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What are you working towards? • One 3,000-3,500 word essay examining why the British gave India her independence in 1947 • One 500 word essay commenting on which books, articles and primary sources you found most useful • Now and 1st term: taught course • 2nd term: writing coursework independently but under supervision – not a CA • Deadline: Friday 28 March 2014
Key points • You have a choice of 12 titles such as: • ‘With reference to the period 1847-1947, how important was the nationalist movement in Indian Independence?’ • Or “With …., how far was independence granted for economic reasons?” • Decide which title by start of Feb; after this, there’s no going back • Every question demands a multi-causal answer • Every question demands a synoptic answer (must refer to at least 100 years)
Resources • Britain and India textbook – A/S textbook focused on nationalism • VLE – password – Indiansummer • N. Ferguson – Empire • L. James – Raj • I. Copland – India 1885- 1947
Definitions • British Empire – system of political control imposed by a strong power, based in London, on a number of subordinate (peripheral) societies which were controlled directly by agents of the British government and indirectly by locally elected governments, and whose foreign policy was dictated by the British government • Imperialism – the process of establishing rule in the Empire and the nature of that rule within an Empire
Different approaches to the study of empire Metropolitan or ‘top down’ approach • From the point of view of rulers of the Empire e.g. Britain Peripheral or ‘bottom up’ approach • From the point of view of the colonies e.g. India and Gandhi World-view approach • Looks at global developments (social, economic and political) and their effects e.g. Great Depression, WWI, WW2
THE British EMPIRE • What do you know about the British Empire? • Do you have any connection with the British Empire? • Why is it considered important? • Why is it so relevant today? • What was the size of the British Empire and how influential was it?
BRITAIN'S OVERSEAS TERRITORIES TODAY A number of the countries which once made up the British empire are now members of the Commonwealth, a loose association of states which retains the Queen as its head, but over which Britain has no direct control
The debates surrounding Empire • From reading the quotations and seeing the maps what questions do you have in regards to the British Empire? • How Britain, a small country, came to rule a huge empire? • Why did Britain want an empire? • How did Britain control such a large amount of land? • Was the British Empire a force for good or evil? • Why did the British Empire fall (decolonise)?
How was the British Empire Controlled? • Dependencies • Protectorates • Colonies • Dominions • Mandates
How was the EMPIRE CONTROLLED? Dependencies – • small trading posts and naval bases mainly on islands or small territories too small to support themselves, for example Gibraltar and Bermuda Protectorates – • territories acquired through treaty often by request from the local ruler, for example British East Africa (later Kenya) Colonies – • often areas of large scale settlement as the name implies, these territories tended to have more developed rights of local government, sometimes full self-government, for example Kenya colony from 1920 and Southern Rhodesia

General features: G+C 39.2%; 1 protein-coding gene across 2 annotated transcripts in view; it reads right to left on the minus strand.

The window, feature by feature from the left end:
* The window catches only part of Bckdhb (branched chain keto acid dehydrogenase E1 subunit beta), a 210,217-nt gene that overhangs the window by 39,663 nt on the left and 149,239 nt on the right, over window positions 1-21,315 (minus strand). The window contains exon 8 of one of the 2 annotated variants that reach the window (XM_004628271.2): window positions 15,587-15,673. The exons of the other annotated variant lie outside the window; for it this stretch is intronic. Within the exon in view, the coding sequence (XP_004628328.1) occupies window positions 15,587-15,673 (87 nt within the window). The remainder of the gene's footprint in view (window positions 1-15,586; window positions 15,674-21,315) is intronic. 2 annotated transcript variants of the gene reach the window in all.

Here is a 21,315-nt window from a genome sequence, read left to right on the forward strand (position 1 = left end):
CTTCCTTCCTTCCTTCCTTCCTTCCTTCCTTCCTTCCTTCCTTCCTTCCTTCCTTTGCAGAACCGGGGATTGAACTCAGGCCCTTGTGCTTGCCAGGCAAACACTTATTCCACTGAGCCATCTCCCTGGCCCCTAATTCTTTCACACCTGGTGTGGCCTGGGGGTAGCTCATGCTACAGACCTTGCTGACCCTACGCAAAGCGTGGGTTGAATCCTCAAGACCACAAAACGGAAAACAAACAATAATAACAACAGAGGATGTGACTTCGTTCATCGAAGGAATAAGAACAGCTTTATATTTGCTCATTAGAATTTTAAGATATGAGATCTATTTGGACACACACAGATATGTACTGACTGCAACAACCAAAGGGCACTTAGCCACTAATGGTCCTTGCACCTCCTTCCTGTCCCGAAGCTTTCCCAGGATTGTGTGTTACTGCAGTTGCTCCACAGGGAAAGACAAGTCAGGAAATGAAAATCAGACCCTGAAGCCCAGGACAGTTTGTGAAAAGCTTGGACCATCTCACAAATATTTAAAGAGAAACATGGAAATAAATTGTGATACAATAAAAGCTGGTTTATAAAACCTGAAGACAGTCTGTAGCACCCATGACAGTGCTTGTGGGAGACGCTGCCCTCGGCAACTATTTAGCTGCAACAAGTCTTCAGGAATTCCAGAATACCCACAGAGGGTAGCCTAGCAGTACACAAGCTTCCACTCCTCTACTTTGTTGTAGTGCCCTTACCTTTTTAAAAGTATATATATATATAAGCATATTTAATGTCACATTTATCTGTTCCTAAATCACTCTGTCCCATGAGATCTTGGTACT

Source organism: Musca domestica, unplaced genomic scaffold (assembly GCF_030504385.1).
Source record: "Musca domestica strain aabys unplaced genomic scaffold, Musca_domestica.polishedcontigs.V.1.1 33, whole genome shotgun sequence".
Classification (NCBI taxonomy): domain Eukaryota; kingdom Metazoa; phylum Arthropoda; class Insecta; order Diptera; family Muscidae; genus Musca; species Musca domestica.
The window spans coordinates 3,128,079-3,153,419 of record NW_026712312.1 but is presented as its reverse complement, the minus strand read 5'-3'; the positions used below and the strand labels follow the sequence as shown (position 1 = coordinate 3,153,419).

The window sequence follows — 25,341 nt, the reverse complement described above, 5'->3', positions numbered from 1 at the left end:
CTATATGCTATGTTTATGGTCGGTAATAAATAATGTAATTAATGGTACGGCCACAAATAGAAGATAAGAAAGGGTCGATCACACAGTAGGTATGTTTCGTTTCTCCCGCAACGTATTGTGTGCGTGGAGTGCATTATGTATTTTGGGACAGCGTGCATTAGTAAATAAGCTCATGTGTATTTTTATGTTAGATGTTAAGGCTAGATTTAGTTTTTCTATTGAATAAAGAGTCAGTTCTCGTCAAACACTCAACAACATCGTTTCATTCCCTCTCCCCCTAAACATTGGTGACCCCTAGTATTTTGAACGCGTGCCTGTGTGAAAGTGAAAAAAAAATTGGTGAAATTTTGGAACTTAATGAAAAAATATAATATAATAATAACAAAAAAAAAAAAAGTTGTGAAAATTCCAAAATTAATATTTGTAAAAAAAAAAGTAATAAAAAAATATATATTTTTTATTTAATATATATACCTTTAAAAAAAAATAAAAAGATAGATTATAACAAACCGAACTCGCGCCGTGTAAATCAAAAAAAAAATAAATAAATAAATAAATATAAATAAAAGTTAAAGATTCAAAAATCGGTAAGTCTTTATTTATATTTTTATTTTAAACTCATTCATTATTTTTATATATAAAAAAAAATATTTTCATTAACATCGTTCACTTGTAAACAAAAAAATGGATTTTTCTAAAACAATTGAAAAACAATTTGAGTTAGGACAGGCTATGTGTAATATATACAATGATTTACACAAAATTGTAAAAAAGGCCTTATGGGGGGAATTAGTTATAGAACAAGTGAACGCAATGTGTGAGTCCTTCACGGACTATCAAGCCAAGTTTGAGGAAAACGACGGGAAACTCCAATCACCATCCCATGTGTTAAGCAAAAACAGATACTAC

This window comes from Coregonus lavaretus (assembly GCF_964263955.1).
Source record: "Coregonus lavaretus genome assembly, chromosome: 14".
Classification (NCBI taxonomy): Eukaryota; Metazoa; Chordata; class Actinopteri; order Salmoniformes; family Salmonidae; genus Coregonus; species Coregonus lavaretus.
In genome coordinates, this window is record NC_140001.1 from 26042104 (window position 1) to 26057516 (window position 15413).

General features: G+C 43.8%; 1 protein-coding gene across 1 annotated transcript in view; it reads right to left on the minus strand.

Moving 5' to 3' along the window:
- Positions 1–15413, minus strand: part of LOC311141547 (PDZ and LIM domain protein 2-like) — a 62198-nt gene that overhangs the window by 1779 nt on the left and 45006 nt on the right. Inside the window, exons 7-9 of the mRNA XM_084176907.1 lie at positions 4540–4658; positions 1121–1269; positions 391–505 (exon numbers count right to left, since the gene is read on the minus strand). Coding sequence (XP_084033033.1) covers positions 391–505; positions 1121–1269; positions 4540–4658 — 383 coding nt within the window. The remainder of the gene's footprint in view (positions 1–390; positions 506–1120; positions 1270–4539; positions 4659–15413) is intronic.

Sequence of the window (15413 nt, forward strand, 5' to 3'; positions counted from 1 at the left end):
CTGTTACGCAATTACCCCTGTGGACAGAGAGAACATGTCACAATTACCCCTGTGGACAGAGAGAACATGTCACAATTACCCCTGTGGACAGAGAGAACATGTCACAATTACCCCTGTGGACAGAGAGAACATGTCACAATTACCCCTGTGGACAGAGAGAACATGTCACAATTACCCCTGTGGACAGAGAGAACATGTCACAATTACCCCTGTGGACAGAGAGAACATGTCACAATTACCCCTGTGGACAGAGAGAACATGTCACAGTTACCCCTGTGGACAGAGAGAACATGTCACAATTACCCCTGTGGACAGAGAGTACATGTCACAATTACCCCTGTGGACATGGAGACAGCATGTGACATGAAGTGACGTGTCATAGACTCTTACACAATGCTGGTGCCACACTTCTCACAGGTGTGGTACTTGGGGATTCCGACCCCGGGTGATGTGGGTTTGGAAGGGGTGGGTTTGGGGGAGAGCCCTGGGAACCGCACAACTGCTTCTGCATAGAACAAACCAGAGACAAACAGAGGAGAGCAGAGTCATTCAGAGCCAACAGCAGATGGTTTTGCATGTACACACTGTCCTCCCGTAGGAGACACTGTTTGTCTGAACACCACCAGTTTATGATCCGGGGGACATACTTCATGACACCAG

How was the EMPIRE CONTROLLED? Dominions – • A self-governing state within the British Empire, with a parliament which controlled domestic affairs, but still under direct British rule for foreign affairs, defence and international trade.Canada, Australia, New Zealand and by 1910 South Africa all acquired this status which was only fully defined in the Balfour Declaration of 1926 and the Statute of Westminster in 1931. India was working towards Dominion status from the Government of India Act in 1935 Mandates – • these former colonies of Germany (Tanganyika, German South-West Africa) and Turkey (Iraq, Trans-Jordan and Palestine) were allocated to Britain as a trustee of the League of Nations with the responsibility to carry these territories through to independence
Some additional points • Each area had its own government – normally a Governor-General who ruled with the advice of a council. Back in London the Colonial Secretary made overall decisions • India was unique in having a Viceroy as the government’s representative, and its own Secretary of State and India Office in London. • Collaboration with local rulers and elites was important – such as with the Indian princes, or the rulers of the Malay States • Military power was used to coerce rebellious local populations where British influence in government and law proved insufficient
THE BRITISH EMPIRE • What can we learn about the British Empire from how she controlled her subjects?